2. policemen have too much leeway and discretion to "detain for questioning" or "balik balai" (as it is commonly referred to). They can detain members of the public for 24hours for suspicion of non-criminal offences, with no necessity to explain or actually prove that their suspicions were indeed well-founded.

    Don't you think that this unfettered power to waste 24 hours of the public's time in the most uncomfortable way possible, is the main cause why the public pay bribes?

    Might I even go so far to suggest that this discretionary power might be used to threaten and punish those who refuse to offer bribes?

  3. the police std operating procedures are too vague and ineffective, and leaves much room for the simple non-criminal offences above to "escalate" into becoming criminal offences like the very wide and very vague charges of "resisting arrest" and "obstructing justice".
Sean the man made some recommendations in an earlier blogpost to counter these factors. You might want to read it to get some pointers on how to control your policemen.

Saturday, May 26, 2007


Holy cow... errr, pig...

476kg and 2.4 metres long apparently.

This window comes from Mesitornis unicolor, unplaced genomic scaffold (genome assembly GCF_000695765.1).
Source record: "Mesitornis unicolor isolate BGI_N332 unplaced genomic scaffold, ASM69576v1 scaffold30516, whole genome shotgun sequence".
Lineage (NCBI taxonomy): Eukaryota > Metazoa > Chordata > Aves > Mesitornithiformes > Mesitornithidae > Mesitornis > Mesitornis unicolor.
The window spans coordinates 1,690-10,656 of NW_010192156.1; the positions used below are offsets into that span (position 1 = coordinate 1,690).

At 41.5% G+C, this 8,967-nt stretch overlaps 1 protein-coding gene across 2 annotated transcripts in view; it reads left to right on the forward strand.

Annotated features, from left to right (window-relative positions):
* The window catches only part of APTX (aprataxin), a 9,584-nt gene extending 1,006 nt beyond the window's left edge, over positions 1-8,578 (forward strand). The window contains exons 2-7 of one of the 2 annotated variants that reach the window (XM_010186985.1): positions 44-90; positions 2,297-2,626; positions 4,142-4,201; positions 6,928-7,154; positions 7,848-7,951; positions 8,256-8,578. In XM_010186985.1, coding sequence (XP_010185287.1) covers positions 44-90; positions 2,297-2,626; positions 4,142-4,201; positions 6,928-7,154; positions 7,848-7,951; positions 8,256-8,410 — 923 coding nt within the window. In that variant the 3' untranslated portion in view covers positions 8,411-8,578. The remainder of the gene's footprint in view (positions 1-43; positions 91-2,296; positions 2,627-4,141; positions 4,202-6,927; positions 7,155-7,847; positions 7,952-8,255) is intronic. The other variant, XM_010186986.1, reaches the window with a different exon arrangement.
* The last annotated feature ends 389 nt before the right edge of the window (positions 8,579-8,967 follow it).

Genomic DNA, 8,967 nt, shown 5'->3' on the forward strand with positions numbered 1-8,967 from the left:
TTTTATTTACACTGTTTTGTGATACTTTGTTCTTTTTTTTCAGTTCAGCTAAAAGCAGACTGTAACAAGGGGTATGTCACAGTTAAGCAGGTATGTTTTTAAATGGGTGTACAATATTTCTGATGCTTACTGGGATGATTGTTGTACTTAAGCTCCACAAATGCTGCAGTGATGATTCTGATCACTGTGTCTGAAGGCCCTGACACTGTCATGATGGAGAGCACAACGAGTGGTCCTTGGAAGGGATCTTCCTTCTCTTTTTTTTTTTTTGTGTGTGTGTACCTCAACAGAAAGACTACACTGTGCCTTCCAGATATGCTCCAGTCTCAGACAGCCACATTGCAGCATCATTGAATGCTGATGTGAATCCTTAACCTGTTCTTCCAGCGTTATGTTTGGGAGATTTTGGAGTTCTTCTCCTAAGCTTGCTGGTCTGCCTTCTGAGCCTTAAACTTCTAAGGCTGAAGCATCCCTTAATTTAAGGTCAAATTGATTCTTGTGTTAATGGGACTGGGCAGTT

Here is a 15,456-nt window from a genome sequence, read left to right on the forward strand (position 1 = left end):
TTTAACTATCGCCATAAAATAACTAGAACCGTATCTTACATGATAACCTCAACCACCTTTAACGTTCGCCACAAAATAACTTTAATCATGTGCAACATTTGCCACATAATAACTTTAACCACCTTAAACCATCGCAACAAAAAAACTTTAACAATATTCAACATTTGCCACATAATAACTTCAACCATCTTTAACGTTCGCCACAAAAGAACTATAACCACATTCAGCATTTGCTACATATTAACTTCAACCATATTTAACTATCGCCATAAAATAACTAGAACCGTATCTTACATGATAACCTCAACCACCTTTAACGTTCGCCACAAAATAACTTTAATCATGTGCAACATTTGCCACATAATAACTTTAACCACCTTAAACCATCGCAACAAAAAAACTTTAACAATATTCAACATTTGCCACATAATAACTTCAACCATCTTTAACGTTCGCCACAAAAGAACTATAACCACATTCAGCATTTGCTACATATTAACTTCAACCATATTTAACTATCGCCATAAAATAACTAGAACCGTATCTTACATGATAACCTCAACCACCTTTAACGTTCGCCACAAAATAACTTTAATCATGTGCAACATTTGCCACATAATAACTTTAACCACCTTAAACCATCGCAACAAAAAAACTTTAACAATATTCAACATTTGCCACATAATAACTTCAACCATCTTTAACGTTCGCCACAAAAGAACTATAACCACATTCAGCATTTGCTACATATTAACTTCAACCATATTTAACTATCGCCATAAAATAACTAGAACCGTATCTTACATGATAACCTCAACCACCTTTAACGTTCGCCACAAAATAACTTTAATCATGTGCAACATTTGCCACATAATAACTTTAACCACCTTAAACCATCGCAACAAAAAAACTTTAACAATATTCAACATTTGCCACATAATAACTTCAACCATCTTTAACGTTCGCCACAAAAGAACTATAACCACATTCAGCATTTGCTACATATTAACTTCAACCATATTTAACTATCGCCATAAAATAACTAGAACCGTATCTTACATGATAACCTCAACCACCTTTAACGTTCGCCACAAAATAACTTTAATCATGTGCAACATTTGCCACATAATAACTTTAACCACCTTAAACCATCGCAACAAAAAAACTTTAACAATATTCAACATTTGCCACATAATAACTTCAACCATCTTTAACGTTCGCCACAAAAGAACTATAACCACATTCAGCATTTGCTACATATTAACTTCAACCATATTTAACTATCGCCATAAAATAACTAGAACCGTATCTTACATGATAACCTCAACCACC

That's a lot... and I mean a lot of char siew there.

Story here.

The Anwar, Khairy, Azalina, Samy, Mohd Said and Bung show

If you've been like me... ie. taking a break from political current events - here's a 'state of the union' address to bring you up to speed.

  • wanted to be president of PKR (Parti Keadilan Rakyat)
  • wanted it so much that he's been accused of UMNO-esque nomination/voting manipulation
  • Registrar of Societies declines Anwar's request to set aside the 5 year ban on convicted persons from holding party positions
  • Anwar backs out of presidential race, surprising thing is that the 3rd candidate Abdul Rahman Othman backs out as well (refer to bullet point #2 above)
  • His wife wins the presidential race unchallenged
  • DAP's Tony Pua says the civil service is a dumping ground for the politically sensitive constituency of unemployed Malay graduates
  • Khairy says that comment is totally unacceptable and without basis. He demands that Pua apologise
  • Pua asserts that Khairy is unable to read and challenges Khairy to talk (debate) instead
  • Khairy refuses and talks cock, sings song about the un-forthcoming apology
  • Sports minister charters (ie. $$$) a plane to Everest base camp to hand flag to climbers
  • Big hoohah about Malaysia Book of Records entry as first minister to set foot on the base camp